As well as creating illustrations for books and magazines, Gavarni also produced numerous portfolios of engravings on social and domestic themes, which were very popular with his wealthier clientele. Scènes de la vie intime (Scenes of Intimate Life) was one of the first of several such portfolios of loose prints, and if we discount Le cabinet noir was probably the closest he went to being explicitly sexual. The twelve engravings are certainly suggestif, even though only two include naked bodies, those being the ‘acceptable’ Adam, Eve, and the painter’s (bored) wife. Maybe the most interesting print in the series is the second, ‘Amitié de pension’, depicting two young women kissing. It is one of the most natural scenes of lesbianism produced in the early nineteenth century, and is known in both monochrome and coloured versions.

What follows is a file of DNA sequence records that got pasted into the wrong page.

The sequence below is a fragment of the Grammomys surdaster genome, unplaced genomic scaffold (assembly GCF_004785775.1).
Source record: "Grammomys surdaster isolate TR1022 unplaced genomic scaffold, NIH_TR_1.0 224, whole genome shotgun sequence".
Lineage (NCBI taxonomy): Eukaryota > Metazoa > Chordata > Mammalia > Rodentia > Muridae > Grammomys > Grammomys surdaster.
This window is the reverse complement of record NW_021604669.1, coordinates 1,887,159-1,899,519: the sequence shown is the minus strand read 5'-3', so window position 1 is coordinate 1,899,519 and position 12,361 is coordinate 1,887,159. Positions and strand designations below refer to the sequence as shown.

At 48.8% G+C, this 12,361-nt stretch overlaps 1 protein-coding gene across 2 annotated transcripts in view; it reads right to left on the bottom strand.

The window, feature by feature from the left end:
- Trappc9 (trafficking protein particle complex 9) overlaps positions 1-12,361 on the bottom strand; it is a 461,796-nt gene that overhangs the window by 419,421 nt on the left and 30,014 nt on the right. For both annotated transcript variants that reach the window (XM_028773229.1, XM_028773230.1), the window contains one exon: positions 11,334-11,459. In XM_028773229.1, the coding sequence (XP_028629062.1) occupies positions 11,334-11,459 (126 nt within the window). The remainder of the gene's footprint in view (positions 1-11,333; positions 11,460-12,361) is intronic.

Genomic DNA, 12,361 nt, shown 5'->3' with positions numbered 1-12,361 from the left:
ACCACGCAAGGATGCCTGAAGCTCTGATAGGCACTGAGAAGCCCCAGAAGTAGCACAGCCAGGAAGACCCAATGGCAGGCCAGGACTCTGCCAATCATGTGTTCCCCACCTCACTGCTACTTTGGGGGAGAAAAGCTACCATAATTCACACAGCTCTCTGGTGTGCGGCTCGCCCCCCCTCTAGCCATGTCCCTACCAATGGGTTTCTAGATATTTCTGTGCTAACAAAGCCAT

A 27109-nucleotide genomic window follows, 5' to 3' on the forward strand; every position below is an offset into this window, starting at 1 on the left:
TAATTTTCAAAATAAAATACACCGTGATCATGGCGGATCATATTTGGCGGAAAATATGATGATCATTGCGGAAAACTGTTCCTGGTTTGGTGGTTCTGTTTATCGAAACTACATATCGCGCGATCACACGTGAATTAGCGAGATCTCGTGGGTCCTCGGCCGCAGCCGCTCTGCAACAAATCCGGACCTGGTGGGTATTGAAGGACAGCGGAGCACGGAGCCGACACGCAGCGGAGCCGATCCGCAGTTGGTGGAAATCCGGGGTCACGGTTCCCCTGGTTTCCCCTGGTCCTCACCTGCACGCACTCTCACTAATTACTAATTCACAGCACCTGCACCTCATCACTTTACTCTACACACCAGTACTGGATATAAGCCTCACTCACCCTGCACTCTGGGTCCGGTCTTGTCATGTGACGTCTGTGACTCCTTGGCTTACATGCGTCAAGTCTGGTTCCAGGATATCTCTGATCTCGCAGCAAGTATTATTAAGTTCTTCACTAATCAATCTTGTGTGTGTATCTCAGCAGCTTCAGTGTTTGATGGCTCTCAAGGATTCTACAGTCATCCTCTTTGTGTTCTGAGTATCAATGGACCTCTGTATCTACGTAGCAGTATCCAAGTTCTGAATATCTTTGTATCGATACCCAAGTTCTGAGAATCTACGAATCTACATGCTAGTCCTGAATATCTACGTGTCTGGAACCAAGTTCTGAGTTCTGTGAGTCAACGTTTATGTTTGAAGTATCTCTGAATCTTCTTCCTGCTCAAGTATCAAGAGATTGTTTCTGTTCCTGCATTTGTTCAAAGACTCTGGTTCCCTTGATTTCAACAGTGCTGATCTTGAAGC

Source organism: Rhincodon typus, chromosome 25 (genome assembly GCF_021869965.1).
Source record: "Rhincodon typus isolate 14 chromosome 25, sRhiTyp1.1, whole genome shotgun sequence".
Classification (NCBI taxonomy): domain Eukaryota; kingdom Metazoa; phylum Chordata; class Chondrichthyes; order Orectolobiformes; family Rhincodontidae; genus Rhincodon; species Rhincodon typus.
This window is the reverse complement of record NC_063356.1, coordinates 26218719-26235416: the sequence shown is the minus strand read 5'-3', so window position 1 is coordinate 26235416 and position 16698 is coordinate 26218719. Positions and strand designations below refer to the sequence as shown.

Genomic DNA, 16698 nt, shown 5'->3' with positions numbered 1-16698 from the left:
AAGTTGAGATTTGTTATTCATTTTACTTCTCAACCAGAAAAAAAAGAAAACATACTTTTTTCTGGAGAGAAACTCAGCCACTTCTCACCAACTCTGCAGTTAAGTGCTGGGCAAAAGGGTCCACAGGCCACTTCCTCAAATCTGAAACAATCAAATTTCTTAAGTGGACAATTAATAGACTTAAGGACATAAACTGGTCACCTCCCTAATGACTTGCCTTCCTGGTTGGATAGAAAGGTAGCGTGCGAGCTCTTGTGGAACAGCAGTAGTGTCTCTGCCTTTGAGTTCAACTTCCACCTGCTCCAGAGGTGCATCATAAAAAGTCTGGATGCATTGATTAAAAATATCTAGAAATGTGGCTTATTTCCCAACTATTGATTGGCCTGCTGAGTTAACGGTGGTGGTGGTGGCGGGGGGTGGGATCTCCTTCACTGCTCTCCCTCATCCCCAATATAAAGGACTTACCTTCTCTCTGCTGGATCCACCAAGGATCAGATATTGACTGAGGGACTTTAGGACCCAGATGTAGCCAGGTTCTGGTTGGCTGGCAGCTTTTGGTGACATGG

The titles of the prints are:
Causerie (Just Chatting)
Amitié de pension (Boarding House Friendship)
Un nid dans les blés (A Nest in the Wheat)
Le cabinet noir (The Darkened Room)
Avant la péché (Before the Fall)
Apres la péché (After the Fall)
Le guet-à-pens (The Ambush)
Leçon de paysage (Landscape Lesson)
Bras dessus, bras dessous (Arms Up, Arms Down)
La femme du peintre (The Painter’s Wife)
Scènes de la vie intime was published by Aubert et Cie, Paris.